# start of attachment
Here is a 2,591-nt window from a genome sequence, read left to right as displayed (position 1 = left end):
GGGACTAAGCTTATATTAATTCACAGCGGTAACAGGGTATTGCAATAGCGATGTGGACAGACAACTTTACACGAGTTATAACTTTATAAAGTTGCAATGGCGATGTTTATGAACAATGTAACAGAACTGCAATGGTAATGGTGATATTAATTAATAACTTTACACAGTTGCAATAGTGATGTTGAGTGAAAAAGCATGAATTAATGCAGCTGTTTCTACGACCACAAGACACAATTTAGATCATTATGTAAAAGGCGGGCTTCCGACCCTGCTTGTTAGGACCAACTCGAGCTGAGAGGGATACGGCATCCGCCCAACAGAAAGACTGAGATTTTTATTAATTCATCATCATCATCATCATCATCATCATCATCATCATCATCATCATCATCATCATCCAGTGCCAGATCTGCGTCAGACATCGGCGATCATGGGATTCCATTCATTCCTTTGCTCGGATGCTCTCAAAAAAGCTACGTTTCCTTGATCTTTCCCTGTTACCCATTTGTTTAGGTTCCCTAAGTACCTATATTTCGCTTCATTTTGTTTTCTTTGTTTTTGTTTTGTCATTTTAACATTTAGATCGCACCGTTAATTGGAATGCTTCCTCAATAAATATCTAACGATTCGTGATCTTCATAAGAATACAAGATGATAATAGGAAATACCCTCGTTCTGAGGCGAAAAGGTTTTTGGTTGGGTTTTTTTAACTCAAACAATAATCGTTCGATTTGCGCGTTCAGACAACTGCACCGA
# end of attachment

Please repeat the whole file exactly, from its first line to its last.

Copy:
Here is a 2,591-nt window from a genome sequence, read left to right as displayed (position 1 = left end):
GGGACTAAGCTTATATTAATTCACAGCGGTAACAGGGTATTGCAATAGCGATGTGGACAGACAACTTTACACGAGTTATAACTTTATAAAGTTGCAATGGCGATGTTTATGAACAATGTAACAGAACTGCAATGGTAATGGTGATATTAATTAATAACTTTACACAGTTGCAATAGTGATGTTGAGTGAAAAAGCATGAATTAATGCAGCTGTTTCTACGACCACAAGACACAATTTAGATCATTATGTAAAAGGCGGGCTTCCGACCCTGCTTGTTAGGACCAACTCGAGCTGAGAGGGATACGGCATCCGCCCAACAGAAAGACTGAGATTTTTATTAATTCATCATCATCATCATCATCATCATCATCATCATCATCATCATCATCATCATCATCCAGTGCCAGATCTGCGTCAGACATCGGCGATCATGGGATTCCATTCATTCCTTTGCTCGGATGCTCTCAAAAAAGCTACGTTTCCTTGATCTTTCCCTGTTACCCATTTGTTTAGGTTCCCTAAGTACCTATATTTCGCTTCATTTTGTTTTCTTTGTTTTTGTTTTGTCATTTTAACATTTAGATCGCACCGTTAATTGGAATGCTTCCTCAATAAATATCTAACGATTCGTGATCTTCATAAGAATACAAGATGATAATAGGAAATACCCTCGTTCTGAGGCGAAAAGGTTTTTGGTTGGGTTTTTTTAACTCAAACAATAATCGTTCGATTTGCGCGTTCAGACAACTGCACCGA